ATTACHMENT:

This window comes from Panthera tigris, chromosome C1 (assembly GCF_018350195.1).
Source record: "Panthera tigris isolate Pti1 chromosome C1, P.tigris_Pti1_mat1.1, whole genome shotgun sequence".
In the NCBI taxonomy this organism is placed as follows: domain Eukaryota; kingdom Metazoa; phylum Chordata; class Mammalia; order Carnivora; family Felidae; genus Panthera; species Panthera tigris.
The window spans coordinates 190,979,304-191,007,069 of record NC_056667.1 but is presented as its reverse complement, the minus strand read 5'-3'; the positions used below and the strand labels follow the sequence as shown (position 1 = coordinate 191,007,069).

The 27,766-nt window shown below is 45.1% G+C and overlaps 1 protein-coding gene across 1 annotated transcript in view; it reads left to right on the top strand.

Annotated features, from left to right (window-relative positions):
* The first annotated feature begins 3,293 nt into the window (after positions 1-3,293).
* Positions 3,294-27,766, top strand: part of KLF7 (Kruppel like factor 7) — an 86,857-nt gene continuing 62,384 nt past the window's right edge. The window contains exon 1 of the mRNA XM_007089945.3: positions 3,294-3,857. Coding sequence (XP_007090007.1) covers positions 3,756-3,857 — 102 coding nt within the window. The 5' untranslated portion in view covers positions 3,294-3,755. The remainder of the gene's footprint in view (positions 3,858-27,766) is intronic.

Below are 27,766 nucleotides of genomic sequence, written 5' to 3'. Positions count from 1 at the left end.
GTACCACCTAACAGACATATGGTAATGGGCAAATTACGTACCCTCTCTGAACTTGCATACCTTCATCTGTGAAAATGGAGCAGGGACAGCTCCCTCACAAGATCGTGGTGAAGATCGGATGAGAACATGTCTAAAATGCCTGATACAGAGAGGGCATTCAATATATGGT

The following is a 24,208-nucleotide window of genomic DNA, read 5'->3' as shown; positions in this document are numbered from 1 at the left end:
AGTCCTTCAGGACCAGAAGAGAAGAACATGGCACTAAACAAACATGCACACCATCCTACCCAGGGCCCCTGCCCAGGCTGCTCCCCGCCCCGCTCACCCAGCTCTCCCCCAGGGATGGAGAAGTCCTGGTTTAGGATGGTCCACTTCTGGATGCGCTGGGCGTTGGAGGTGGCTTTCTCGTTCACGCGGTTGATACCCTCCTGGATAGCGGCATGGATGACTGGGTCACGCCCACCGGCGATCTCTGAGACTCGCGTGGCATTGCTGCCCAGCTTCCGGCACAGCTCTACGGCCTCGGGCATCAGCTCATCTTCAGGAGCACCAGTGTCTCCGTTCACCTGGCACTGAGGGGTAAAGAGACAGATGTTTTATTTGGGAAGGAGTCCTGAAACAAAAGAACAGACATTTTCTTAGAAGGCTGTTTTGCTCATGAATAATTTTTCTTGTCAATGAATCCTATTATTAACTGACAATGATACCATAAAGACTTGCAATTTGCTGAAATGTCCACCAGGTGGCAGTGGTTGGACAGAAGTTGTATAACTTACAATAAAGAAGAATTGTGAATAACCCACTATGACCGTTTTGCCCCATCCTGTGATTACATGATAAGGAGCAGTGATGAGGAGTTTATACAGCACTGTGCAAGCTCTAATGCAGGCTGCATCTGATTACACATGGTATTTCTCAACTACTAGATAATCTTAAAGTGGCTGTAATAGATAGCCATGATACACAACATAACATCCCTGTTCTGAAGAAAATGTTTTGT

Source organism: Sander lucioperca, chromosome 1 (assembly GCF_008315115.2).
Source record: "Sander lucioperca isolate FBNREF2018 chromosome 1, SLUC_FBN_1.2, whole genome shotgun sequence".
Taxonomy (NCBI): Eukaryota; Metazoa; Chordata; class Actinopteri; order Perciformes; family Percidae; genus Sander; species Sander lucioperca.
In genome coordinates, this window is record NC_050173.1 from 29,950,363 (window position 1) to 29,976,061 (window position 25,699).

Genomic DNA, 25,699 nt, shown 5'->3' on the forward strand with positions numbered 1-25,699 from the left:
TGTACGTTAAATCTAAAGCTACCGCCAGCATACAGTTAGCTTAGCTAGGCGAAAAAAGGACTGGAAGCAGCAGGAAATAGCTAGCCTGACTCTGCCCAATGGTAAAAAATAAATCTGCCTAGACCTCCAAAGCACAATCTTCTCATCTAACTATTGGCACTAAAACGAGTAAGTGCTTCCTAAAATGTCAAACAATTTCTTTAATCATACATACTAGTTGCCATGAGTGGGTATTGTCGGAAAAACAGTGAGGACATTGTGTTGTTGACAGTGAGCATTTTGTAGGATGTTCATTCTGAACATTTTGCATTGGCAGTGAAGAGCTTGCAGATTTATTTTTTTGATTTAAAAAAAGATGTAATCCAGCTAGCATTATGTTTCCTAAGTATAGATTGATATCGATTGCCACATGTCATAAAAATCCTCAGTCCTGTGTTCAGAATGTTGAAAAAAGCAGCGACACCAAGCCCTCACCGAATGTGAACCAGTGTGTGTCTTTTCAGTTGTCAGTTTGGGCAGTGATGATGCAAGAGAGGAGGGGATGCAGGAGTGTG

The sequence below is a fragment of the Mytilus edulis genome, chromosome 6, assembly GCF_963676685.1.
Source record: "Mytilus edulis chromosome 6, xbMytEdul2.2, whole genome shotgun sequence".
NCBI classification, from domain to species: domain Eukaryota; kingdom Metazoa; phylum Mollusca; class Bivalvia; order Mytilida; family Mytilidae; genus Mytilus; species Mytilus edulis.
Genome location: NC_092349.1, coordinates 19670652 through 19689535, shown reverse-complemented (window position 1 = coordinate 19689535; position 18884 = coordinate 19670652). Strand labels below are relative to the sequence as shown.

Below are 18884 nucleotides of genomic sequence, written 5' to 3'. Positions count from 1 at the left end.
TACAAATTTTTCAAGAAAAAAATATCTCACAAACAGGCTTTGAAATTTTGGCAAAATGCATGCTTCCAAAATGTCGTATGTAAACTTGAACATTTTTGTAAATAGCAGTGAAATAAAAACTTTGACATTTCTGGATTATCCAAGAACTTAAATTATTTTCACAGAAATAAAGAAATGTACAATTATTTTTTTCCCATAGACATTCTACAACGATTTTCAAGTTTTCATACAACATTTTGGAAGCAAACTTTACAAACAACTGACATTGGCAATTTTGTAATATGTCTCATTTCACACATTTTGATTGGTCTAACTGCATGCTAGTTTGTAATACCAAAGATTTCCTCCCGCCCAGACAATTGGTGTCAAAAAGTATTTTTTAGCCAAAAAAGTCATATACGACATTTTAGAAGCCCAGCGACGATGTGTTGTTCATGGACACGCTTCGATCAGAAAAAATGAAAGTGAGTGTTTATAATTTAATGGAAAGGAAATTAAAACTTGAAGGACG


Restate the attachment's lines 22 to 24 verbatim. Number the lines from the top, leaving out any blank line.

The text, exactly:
Genome location: NC_092349.1, coordinates 19670652 through 19689535, shown reverse-complemented (window position 1 = coordinate 19689535; position 18884 = coordinate 19670652). Strand labels below are relative to the sequence as shown.

Below are 18884 nucleotides of genomic sequence, written 5' to 3'. Positions count from 1 at the left end.
TACAAATTTTTCAAGAAAAAAATATCTCACAAACAGGCTTTGAAATTTTGGCAAAATGCATGCTTCCAAAATGTCGTATGTAAACTTGAACATTTTTGTAAATAGCAGTGAAATAAAAACTTTGACATTTCTGGATTATCCAAGAACTTAAATTATTTTCACAGAAATAAAGAAATGTACAATTATTTTTTTCCCATAGACATTCTACAACGATTTTCAAGTTTTCATACAACATTTTGGAAGCAAACTTTACAAACAACTGACATTGGCAATTTTGTAATATGTCTCATTTCACACATTTTGATTGGTCTAACTGCATGCTAGTTTGTAATACCAAAGATTTCCTCCCGCCCAGACAATTGGTGTCAAAAAGTATTTTTTAGCCAAAAAAGTCATATACGACATTTTAGAAGCCCAGCGACGATGTGTTGTTCATGGACACGCTTCGATCAGAAAAAATGAAAGTGAGTGTTTATAATTTAATGGAAAGGAAATTAAAACTTGAAGGACG